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March’s intelligence quotient

INTERVIEW. Have you ever taken an IQ test? Are you sure it's really worth a damn? As part of MaerzMusik, the Berliner Festspiele’s massive celebration of contemporary music, Enno Poppe’s eccentric opera IQ comes to Berlin, March 13-15.

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Photo by Monika Rittershaus

As part of MaerzMusik, the Berliner Festspiele’s massive celebration of contemporary music, Enno Poppe’s eccentric opera IQ comes to Berlin.

A Berlin composer distinguished with numerous prizes, Enno Poppe makes music that combines strictly organised structures with sensuous, organic sonority. Performing as a pianist and conductor as well, he has led the Berlin-based Ensemble Mosaik since it was founded in 1998. IQ is his third collaboration with author Marcel Beyer.

How did you come up with the idea to make an opera about IQ tests?

The starting point was the desire to create an opera with stage designer Anna Viebrock and author Marcel Beyer. We didn’t begin with the theme, but with possible structures. We wanted to make an opera where every act is a variation on the act before.

At some point I did suggest the IQ theme because I find it fascinating: what is that? What is this ‘intelligence’ that we measure with IQ tests? The concept of a number, resulting from a bizarre mix of various tests, following you for your whole life and supposedly saying something about your personality, that’s crazy! IQ tests actually emerged as part of the 19th century’s measurement madness, but what struck me is that those tests are still very much and uncritically used. They became a cultural technique to tidy people up in drawers.

So how do you make the IQ tests fit in music?

The variation of the musical acts becomes the variation of the IQ tests. There are eight acts presenting eight tests, becoming gradually longer and more abstract. The first act and test lasts only two and a half minutes, then four, then eight, until the last act, going on for half an hour. Part of the reason why we decided to work on IQ tests was because it went well with this idea of musical variations.

Another factor was because I wanted the musicians to be on stage as a part of the play. Of course they are neither actors nor singers, they can’t do everything. But they can take part in the IQ tests. There is for example a test where you have to repeat a ton: in this case, the musicians are tested as musicians. Although I’ve composed the piece, so they don’t really do the test, they play what I wrote, and we know in advance who will make the mistake!

And this person gets a bad IQ result.

Well, there are two key characters in the play who are not compatible with the system. There is this one guy who is basically too intelligent for the test: he finds answers that were not predicted and then gets bad results.

And then there is a woman who keeps getting better results because she really learns this culture technique of IQ tests – as a result it is not her intelligence that is being measured but her capacity to improve her test abilities. Beginning as a collective test, the opera gets you gradually closer to the different personalities, showing by their approach to the tests their absurdity.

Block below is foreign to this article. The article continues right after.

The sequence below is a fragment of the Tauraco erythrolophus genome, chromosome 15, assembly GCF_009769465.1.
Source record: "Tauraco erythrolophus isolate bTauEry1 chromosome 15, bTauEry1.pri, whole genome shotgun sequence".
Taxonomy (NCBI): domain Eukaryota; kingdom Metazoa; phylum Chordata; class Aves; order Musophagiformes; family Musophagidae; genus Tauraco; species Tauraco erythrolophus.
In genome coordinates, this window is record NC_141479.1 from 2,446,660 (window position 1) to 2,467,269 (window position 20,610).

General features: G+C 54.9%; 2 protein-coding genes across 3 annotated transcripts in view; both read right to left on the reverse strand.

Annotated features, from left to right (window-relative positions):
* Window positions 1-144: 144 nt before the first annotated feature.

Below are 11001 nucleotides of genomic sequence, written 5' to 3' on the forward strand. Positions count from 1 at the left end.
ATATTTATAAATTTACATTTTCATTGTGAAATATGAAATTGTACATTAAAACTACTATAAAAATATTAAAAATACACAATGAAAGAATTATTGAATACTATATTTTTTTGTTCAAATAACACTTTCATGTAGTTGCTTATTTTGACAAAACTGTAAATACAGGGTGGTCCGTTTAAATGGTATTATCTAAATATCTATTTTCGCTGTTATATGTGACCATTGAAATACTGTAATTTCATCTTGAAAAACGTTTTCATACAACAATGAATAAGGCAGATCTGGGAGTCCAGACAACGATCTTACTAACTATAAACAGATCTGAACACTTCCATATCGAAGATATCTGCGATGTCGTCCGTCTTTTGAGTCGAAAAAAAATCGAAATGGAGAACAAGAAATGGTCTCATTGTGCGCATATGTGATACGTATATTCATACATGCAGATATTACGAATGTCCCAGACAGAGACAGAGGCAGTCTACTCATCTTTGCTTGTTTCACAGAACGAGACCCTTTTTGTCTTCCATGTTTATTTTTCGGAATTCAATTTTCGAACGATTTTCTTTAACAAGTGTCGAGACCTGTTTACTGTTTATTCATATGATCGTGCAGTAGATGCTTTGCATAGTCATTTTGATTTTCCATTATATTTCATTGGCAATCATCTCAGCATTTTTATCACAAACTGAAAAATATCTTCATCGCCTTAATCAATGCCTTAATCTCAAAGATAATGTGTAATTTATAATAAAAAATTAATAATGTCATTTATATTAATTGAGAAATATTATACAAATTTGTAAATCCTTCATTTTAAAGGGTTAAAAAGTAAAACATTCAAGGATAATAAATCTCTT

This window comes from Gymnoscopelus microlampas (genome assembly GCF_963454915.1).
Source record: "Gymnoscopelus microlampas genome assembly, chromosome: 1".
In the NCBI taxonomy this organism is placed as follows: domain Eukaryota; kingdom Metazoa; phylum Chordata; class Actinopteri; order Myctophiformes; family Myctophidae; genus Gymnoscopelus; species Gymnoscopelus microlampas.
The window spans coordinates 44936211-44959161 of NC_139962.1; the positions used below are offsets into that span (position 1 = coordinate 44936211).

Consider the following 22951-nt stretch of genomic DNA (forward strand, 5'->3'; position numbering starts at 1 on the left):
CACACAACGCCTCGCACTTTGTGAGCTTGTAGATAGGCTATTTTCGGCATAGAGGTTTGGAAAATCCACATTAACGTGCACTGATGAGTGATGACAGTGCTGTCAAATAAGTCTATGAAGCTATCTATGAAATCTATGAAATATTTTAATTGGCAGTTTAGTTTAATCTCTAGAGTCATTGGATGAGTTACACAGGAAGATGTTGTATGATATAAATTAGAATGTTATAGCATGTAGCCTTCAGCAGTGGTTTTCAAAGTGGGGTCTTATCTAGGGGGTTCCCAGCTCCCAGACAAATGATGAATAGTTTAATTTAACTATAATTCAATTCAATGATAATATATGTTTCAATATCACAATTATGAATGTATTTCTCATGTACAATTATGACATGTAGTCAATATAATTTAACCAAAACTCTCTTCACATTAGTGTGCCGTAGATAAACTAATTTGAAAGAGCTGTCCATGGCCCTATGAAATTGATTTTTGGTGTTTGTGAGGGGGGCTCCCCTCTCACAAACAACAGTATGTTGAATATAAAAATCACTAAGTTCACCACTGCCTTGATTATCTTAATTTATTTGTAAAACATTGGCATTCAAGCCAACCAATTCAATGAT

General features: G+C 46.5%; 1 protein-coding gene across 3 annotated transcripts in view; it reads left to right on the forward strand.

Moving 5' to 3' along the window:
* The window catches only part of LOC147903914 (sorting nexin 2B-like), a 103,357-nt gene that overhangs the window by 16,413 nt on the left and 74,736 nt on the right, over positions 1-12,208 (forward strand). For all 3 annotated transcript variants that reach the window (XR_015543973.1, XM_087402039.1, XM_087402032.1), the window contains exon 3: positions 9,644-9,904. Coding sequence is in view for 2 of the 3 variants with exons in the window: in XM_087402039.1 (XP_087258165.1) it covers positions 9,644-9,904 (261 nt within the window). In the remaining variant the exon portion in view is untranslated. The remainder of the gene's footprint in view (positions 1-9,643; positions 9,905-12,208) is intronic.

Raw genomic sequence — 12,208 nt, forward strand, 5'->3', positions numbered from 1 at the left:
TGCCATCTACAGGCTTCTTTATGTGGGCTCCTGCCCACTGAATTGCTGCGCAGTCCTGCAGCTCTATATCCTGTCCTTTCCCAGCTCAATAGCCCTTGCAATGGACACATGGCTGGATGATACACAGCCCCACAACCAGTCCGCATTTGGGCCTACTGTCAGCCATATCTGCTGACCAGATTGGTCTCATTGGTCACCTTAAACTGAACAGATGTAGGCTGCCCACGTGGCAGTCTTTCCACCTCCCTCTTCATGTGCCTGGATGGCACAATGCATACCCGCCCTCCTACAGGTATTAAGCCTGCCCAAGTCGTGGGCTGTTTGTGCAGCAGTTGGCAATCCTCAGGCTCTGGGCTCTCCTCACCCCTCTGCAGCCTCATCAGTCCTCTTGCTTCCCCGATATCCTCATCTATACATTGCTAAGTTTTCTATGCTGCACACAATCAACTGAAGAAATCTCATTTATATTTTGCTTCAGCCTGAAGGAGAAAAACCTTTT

Do you have a reason for putting your musicians onstage?

I like that! I find it beautiful. And I like the singing voice of musicians. Opera singers are great, but I can also find them boring: they have this quite rigid way of singing that they’ve learnt and it can be difficult to get something different from them. Instrumentalists are musically good enough to sing and create an interesting variety of sounds. I also work with a singing actress with a great voice. I certainly didn’t want to give a main role to a musician; they are always present as a group.

Anna Viebrock did the stage design. Did her scenography influence your music writing?

Yes, we worked together from the beginning. When I saw the first model of a scene, I wrote the music imagining how these people sitting in this test room with those test tables would make music within this stage situation. We decided for instance to hide microphones in the furniture, which means that the tables become musical instruments, able to play many different tones. We have also many accessories that we use as musical instruments. For the blues act, for example, I built a drum set with the copy machine – that was Anna’s idea.

This project is radically interdisciplinary and collective as oppose to ‘just’ composing music.

Yes, it’s really different, and it’s great. But in general I always work with people. When I ‘only’ write music, I usually write it for musicians that I know. I prefer it that way, then I can imagine the people, exactly what they do, how they use their instrument. That’s also why I don’t really like working with orchestras, because those 80 people are so far away, like a mass. It’s not a pleasure when I don’t know them.

Isn’t it problematic when your music can only be played by specific people?

Well, sometimes it can be. For example I did write the music for IQ for a particular opera singer, we collaborated a lot on the composition of the music, but then she cancelled two weeks before the beginning of the rehearsals. I thought it would be impossible to find another person to sing that, but then we found another singer and she’s doing it fantastically, very differently but it’s great. So I think that’s more something that I need for the writing process, to imagine the artist performing, but then another artist can possibly take the role.

IQ, March 13, 18:00, 14-15, 20:00 | Haus der Berliner Festspiele, Schaperstr. 24, Wilmersdorf, U-Bhf Spichernstr.

Maerzmusik runs March 14-23.